Humans of St. Thomas introduces us to some of the incredible members of the St. Thomas community. Read about more of our fellow Tommies here.
Bisrat Bayou has a way of making people feel welcomed. When we met, right before the start of the school year, Bayou’s schedule was overflowing with commitments. If he was feeling overwhelmed, he didn’t show it. Instead, the soft-spoken senior exuded a genuine warmth and friendliness during our nearly hour-long chat.
As undergraduate student body president, Bayou’s been front in center when it comes to issues affecting his fellow Tommies. He believes the undergraduate student government should be a transparent, approachable group of student leaders who people feel comfortable coming to with their thoughts and concerns. The Hopkins native is the first in his family to attend a university and since arriving at St. Thomas as a member of the Reaching Excellence in Academics and Leadership (REAL) Program prior to the start of his first year, Bayou has continued to be active in campus life. Along with his role in student government, he’s been a resident adviser, part of the all men’s a cappella group Summit Singers and a member of both the Black Empowerment Student Alliance and the African Nations’ Student Association.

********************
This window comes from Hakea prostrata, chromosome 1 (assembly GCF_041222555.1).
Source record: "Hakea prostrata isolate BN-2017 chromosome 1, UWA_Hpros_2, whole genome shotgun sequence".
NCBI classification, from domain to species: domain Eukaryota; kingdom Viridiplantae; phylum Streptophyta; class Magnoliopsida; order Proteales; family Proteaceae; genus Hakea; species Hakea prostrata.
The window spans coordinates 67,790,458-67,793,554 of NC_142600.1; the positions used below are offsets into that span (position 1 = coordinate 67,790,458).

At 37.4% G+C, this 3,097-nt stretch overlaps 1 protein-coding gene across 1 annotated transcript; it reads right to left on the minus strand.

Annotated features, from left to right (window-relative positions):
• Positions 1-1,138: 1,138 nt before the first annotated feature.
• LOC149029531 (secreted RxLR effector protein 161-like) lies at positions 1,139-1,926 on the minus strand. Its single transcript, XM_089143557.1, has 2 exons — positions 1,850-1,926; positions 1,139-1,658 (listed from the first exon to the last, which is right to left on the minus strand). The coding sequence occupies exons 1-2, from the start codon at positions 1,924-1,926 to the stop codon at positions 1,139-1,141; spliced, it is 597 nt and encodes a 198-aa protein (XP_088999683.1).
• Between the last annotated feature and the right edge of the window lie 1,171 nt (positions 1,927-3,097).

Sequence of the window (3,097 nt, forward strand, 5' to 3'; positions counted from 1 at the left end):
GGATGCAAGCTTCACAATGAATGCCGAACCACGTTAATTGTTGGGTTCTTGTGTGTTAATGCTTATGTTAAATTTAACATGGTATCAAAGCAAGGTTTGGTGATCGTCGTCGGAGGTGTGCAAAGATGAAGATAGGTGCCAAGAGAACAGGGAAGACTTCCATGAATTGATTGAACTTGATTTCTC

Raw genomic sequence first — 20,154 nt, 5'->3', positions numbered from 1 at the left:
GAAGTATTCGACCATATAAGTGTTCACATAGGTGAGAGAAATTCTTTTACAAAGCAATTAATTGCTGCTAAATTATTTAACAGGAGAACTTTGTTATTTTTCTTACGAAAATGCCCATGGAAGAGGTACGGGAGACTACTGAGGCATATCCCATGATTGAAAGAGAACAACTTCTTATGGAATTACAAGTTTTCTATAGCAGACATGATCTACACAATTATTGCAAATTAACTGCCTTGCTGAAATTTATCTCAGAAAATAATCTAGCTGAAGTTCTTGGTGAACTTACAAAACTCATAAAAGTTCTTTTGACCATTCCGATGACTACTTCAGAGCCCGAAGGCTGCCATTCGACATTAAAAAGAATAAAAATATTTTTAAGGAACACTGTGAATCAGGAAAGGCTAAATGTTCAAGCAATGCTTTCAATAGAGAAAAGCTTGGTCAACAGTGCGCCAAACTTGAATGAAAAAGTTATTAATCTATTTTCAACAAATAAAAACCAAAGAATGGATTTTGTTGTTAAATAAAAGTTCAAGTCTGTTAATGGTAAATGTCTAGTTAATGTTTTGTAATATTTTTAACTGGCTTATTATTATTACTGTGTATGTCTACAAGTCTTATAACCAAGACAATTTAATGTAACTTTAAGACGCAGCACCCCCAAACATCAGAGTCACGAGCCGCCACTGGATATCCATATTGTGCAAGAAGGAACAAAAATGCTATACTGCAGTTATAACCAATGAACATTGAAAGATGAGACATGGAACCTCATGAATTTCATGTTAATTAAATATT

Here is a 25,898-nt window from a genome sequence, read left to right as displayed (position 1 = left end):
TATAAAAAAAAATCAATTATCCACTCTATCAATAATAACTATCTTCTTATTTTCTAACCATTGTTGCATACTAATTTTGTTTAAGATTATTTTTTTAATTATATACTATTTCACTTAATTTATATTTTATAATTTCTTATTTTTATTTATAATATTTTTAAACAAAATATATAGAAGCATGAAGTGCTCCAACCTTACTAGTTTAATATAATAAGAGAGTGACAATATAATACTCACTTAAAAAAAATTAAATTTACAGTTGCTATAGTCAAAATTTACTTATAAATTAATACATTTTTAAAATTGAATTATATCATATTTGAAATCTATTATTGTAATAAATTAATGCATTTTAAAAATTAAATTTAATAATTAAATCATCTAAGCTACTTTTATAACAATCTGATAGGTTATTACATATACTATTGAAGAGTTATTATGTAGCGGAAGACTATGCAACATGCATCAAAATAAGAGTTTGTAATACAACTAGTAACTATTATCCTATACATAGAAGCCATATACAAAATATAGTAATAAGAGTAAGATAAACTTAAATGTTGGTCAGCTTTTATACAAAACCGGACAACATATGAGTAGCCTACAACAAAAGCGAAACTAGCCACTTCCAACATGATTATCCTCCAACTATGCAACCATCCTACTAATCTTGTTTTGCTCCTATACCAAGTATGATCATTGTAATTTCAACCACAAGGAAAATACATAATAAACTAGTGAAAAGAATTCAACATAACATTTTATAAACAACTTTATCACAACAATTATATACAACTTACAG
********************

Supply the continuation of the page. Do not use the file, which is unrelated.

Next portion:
Bayou’s face lights up when talking about his Ethiopian roots – his parents, along with members of his extended family members, immigrated to the United States from the African nation before he was born. A neuroscience major with a public health minor in the College of Arts and Sciences, Bayou plans on tackling issues of health disparities in the future, possibly in Africa.
“My hope is to start small with health disparities in our community here, and then on a global scale,” he said. “My hope is to go back to Ethiopia and provide that fortified aid for my country and for my people. Illness might be inevitable if it’s not treated. I’ve always been interested in addressing those disparities.”
Here are highlights from our chat including Bayou’s thoughts on his St. Thomas experience and his ideal Saturday afternoon.
Do you have any personal goals that you want to accomplish as student body president this school year?
I really want to be there for people and be that voice for people. I don’t want this presidency to serve as a resume-builder kind of role. I want to make sure I’m doing the work I’m supposed to do and serving the students, as well. If I’m here just for the title and doing the basics, for me, that’s not achieving anything. I need to make sure I’m pushing myself. Being elected comes with a sense of trust and responsibility. I plan to take that all fully in and be that person people can come to and voice their concerns.